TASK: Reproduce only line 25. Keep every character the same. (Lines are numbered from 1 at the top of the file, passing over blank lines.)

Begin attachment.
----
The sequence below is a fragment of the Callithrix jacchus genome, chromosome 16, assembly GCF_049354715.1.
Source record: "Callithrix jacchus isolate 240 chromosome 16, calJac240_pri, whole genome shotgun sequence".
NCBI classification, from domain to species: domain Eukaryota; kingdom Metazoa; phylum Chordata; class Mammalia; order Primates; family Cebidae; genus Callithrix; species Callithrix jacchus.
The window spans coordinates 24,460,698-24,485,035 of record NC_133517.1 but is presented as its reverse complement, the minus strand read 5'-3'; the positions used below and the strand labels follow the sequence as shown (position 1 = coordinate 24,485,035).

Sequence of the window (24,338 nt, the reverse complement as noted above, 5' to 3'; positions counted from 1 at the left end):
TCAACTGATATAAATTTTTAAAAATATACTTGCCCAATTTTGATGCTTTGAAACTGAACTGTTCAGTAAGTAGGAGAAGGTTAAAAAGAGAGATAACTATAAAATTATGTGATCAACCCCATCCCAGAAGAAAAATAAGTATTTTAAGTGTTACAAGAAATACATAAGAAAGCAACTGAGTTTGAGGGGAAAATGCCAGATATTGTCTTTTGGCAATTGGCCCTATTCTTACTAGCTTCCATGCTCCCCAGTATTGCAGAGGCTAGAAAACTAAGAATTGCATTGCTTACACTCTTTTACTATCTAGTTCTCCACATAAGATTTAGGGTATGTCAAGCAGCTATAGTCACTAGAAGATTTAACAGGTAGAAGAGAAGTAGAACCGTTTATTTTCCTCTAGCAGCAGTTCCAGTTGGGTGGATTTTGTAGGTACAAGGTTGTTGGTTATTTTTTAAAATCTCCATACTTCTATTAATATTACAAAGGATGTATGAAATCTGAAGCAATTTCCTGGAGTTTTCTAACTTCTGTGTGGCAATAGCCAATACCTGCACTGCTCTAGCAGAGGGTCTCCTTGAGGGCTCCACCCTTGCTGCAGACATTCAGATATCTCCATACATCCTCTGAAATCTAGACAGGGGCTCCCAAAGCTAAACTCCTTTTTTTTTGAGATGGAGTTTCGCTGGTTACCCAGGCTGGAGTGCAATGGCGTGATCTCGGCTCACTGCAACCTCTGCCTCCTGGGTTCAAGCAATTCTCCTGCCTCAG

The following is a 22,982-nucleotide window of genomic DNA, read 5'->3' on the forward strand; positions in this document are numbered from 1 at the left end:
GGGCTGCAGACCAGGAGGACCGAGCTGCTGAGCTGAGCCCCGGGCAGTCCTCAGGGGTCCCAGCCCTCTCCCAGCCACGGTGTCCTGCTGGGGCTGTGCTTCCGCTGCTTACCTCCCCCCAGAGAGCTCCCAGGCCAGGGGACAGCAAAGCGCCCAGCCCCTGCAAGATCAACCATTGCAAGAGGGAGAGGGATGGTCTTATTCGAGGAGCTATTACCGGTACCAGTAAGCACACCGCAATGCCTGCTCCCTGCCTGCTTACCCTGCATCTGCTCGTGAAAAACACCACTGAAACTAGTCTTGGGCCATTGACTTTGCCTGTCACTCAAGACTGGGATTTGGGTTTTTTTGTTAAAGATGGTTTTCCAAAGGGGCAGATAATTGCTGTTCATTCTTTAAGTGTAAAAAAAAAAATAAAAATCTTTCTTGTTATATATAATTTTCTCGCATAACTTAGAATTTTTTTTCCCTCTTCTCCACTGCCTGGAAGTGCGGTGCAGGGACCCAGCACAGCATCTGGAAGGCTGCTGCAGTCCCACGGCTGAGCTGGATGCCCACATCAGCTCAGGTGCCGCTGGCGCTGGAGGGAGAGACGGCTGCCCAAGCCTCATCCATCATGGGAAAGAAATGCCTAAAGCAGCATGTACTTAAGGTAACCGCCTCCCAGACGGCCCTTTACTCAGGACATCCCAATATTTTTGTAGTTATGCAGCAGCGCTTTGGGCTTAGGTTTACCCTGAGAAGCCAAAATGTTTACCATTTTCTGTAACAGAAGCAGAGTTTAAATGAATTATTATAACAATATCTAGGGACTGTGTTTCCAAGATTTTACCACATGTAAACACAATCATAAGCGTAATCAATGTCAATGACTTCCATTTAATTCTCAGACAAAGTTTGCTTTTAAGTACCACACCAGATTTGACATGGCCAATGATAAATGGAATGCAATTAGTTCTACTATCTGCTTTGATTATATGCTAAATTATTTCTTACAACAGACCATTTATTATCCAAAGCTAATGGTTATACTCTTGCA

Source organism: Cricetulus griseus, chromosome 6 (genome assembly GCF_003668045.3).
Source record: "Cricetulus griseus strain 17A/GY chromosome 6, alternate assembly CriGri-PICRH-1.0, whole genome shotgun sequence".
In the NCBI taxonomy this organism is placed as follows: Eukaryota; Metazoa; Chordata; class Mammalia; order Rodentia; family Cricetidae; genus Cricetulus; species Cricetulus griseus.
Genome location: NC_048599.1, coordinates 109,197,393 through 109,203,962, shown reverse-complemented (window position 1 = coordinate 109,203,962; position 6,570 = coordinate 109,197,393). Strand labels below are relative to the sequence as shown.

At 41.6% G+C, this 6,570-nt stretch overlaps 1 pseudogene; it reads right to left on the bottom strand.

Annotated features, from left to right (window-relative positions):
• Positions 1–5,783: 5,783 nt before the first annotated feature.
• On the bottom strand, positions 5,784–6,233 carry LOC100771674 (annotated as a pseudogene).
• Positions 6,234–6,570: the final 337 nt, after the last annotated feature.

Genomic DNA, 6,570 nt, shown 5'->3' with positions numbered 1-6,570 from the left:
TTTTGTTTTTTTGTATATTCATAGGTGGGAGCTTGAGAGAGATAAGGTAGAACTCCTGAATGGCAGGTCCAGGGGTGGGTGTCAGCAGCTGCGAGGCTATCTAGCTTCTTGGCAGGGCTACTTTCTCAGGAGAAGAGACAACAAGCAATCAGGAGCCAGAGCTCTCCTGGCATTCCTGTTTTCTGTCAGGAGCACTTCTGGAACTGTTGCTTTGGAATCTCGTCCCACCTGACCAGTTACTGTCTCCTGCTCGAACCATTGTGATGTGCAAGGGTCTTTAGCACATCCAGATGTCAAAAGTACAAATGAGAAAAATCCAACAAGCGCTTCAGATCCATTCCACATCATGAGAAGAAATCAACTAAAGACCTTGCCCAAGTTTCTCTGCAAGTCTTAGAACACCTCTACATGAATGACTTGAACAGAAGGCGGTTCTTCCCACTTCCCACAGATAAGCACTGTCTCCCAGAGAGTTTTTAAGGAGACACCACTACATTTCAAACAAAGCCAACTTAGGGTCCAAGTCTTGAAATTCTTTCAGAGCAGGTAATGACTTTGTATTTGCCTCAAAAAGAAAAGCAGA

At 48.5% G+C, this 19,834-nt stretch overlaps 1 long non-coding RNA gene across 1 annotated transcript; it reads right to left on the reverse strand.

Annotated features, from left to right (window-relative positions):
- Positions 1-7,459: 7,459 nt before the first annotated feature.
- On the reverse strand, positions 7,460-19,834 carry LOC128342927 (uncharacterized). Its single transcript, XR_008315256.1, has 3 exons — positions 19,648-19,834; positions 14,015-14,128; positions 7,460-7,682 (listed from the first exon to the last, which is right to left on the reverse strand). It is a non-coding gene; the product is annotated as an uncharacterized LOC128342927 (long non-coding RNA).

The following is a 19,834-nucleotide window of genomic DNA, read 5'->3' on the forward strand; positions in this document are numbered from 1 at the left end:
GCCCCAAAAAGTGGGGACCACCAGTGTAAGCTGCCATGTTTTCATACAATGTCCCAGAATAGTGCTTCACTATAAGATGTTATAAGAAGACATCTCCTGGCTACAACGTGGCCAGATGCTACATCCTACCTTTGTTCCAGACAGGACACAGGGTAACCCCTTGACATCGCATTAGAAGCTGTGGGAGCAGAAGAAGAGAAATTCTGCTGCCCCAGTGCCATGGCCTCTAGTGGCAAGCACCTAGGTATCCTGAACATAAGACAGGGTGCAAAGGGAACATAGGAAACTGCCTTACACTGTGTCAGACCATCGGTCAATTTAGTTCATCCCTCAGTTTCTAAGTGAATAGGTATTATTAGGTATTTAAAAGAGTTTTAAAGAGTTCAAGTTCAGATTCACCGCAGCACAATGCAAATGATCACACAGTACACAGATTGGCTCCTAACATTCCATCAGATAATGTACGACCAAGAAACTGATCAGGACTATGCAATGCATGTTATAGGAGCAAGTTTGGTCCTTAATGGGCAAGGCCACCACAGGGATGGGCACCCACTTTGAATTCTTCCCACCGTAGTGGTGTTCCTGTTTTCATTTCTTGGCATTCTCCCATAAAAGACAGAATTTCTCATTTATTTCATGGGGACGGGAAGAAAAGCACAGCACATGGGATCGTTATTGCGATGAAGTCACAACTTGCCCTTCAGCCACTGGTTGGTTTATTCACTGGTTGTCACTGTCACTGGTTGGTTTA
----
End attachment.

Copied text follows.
GCCCCAAAAAGTGGGGACCACCAGTGTAAGCTGCCATGTTTTCATACAATGTCCCAGAATAGTGCTTCACTATAAGATGTTATAAGAAGACATCTCCTGGCTACAACGTGGCCAGATGCTACATCCTACCTTTGTTCCAGACAGGACACAGGGTAACCCCTTGACATCGCATTAGAAGCTGTGGGAGCAGAAGAAGAGAAATTCTGCTGCCCCAGTGCCATGGCCTCTAGTGGCAAGCACCTAGGTATCCTGAACATAAGACAGGGTGCAAAGGGAACATAGGAAACTGCCTTACACTGTGTCAGACCATCGGTCAATTTAGTTCATCCCTCAGTTTCTAAGTGAATAGGTATTATTAGGTATTTAAAAGAGTTTTAAAGAGTTCAAGTTCAGATTCACCGCAGCACAATGCAAATGATCACACAGTACACAGATTGGCTCCTAACATTCCATCAGATAATGTACGACCAAGAAACTGATCAGGACTATGCAATGCATGTTATAGGAGCAAGTTTGGTCCTTAATGGGCAAGGCCACCACAGGGATGGGCACCCACTTTGAATTCTTCCCACCGTAGTGGTGTTCCTGTTTTCATTTCTTGGCATTCTCCCATAAAAGACAGAATTTCTCATTTATTTCATGGGGACGGGAAGAAAAGCACAGCACATGGGATCGTTATTGCGATGAAGTCACAACTTGCCCTTCAGCCACTGGTTGGTTTATTCACTGGTTGTCACTGTCACTGGTTGGTTTA